5: Consider Two-Factor Authentication for iCloud / Apple ID
Two-Factor Authentication makes it so that even if someone was to get ahold of your Apple ID password, they are not able to log in to the account or access the data without confirming the authentication from a secondary trusted device or phone number. This is a bit more advanced, but if you’re serious about keeping a device secure and locking down your data, it’s one of the better ways to do that. You can learn more about enabling two-factor authentication for an Apple ID here.
6: Perform a Privacy Check, & Be Mindful of What Apps Want Access To
Apple keeps the App Store locked fairly tight, but every once in a while a dubious app seeps through the cracks or performs a function you may not quite be expecting it to do. Also, some apps may want more data than they actually need to perform their given functionality. For example, some apps may try to access your iPhone location, microphone, or iPhone Photos for no obvious reason. Ask yourself, why might an app need access to your iPhone microphone or pictures, unless they are clearly related to the apps function? For example, a picture editing app obviously needs access to your pictures, but does a picture editing app really need access to your location or your contacts? And would a simple game really need access to your microphone? There’s no need to be overly paranoid, but do be discerning about what apps you allow to access what functions and features.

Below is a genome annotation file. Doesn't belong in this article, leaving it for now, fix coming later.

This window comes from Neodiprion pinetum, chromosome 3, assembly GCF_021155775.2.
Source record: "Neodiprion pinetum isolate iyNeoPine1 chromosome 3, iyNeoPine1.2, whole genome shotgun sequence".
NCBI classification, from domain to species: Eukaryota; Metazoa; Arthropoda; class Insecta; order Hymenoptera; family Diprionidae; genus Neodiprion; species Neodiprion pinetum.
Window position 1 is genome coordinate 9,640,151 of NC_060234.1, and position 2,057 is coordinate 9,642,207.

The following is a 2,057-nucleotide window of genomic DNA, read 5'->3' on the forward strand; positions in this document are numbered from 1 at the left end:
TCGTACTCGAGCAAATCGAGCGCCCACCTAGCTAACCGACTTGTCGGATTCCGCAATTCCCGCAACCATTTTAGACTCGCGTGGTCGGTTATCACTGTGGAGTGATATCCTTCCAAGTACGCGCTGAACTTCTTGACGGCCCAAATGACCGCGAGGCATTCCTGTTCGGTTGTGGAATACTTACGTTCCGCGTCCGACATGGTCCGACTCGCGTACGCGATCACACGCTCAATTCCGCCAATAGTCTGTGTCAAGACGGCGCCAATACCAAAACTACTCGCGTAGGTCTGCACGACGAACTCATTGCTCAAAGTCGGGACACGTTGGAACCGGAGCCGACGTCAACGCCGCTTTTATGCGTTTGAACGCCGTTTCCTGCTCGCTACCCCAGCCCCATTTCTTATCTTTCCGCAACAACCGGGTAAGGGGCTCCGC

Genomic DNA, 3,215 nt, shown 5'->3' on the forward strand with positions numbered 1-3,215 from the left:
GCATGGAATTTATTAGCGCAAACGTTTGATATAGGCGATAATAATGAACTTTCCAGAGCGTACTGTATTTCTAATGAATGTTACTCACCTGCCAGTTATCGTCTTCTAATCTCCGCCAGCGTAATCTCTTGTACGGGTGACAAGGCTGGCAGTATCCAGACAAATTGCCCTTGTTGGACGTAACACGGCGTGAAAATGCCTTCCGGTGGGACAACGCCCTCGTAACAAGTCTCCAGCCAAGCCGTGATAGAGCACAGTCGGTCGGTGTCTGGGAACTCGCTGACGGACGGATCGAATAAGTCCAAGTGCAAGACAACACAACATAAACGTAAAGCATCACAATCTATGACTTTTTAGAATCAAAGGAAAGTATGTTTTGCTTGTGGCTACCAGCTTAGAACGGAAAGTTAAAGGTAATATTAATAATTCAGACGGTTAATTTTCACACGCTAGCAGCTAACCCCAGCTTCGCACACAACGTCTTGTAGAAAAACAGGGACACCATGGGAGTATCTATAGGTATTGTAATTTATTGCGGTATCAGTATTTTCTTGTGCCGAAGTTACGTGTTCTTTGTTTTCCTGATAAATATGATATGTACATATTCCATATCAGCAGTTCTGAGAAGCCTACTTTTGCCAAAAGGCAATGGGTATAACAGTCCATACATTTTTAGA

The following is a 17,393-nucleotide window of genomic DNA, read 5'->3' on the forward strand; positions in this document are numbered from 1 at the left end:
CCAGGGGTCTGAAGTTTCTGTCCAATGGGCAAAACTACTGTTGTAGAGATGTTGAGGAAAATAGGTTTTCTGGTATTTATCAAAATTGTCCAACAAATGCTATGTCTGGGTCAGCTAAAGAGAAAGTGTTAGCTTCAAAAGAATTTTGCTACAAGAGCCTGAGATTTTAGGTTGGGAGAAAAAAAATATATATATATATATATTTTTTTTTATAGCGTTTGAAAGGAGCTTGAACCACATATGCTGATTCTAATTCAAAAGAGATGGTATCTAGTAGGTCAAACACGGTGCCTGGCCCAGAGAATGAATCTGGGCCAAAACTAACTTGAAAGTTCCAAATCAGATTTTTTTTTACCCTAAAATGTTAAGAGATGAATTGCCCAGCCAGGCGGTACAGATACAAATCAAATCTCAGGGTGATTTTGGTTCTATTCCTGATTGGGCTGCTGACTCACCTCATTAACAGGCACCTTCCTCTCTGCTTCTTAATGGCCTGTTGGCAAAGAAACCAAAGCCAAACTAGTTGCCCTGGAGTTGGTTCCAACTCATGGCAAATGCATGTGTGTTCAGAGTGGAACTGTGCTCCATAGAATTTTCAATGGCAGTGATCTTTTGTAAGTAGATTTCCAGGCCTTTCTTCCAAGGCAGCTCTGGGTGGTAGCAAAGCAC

Performing a simple app privacy check for existing apps is easy:
- Open the ‘Settings’ app and go to “Privacy”
- Browse through each section, focusing particularly on apps requiring “Location Services” access, Contacts, Photos, Microphone, and Camera
- Turn off access to specific features if something seems iffy or misplaced*